Blue False Indigo is Perennial Plant of the Year

The Perennial Plant Association has selected Blue False Indigo (Babtisia australis) as their Perennial Plant of the Year.

This is a  hardy perennial and grows 3-4 feet tall with an upright habit. Indigo makes a nice background plant to anchor the back of the border. It reaches full height in three years. The plant expands to a diameter of 4 feet with shrub-like habits.  For best results plant in full sun, but it will grow in shade with support.

Once it gets established it is drought tolerant. Indigo has a long tap root and needs a permanent location. Some clumps grow for 20 years or longer.

It flowers in the spring for 3-4 weeks followed by seed pods that turn black, when ripe. 

The Perennial Plant of the Year program helps consumers select plants that perennial industry experts find to be outstanding and easily grown. The homeowners can have great confidence that these plants will grow well in the garden. This program first started in 1990. Membership in the PPA includes grower, retailers, educators, garden writers and members of landscape related industries.


Q: My evergreens are covered with snow and ice. Should I knock off the snow so the branches don't break?

A: Evergreen boughs can break under the weight of heavy snow and ice, but use caution. There is a right way and a wrong way to do that job.  Don't brush the snow in a downward motion!  Those branches may be close to breaking from the snow and removing the snow with a downward motion might be all it takes.  Always remove snow from boughs in an upward motion. Gently brush off  snow to avoid damaging limbs. If ice accumulation is involved, it's better to allow it to melt off naturally. Attempts to break ice often result in broken branches. Never try to remove ice from branches no matter how loaded down. Be patient and let Mother Nature melt that ice.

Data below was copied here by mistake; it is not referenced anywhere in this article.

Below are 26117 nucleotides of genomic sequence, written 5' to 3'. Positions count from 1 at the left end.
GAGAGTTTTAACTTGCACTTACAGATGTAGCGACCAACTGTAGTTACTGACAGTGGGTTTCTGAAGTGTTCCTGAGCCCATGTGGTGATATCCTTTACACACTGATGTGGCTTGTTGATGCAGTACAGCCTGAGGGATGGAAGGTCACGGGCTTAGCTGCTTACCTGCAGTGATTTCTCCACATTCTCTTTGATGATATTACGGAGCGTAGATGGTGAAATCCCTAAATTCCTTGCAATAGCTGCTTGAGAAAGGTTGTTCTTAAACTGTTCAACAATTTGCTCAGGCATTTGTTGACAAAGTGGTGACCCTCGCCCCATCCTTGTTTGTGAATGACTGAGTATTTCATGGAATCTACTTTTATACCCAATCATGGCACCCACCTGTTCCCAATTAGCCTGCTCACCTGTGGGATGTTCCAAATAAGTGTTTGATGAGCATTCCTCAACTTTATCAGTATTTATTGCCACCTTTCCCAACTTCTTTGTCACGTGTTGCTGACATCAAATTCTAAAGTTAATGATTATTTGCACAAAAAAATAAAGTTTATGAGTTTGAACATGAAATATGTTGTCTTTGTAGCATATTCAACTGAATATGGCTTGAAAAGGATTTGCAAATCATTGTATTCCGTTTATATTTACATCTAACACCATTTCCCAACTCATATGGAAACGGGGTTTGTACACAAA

If you have narrow evergreens with multiple, upright shoots, such as arborvitae or some junipers, loosely tie the stems together with old nylon stockings or other soft cloths to prevent them from splitting open if weighted down by snow.

If winter damage occurs, wait to see if the plant recovers by late spring. If damage is mild, new bud growth will replace the dead spots. Trim out dead, dying, diseased, or crossed branches. Scrape the branch gently with your fingernail or knife to see where the under-bark is alive or dead. Cut back to the next branch or to one-quarter inch from the next living bud.

Larger branches should be cut  to the tree trunk. Never leave a stub, since this opens up the tree to disease. Don't cut flush to the trunk, but cut to a slight bulging area of the limb called the branch collar. To prevent ripping of bark below large branches, make a partial undercut about a foot out from the trunk. Next, cut off the limb about a foot and a half from the trunk. The last and third cut will remove the limb stub and will be just on the outside of the branch collar. New growth from the branch collar (like a doughnut growing inward) will eventually cover the wound.

Keep those questions and comments coming by sending to Christine Schlueter, 19276 Walden Ave, Hutchinson MN 55350 or email

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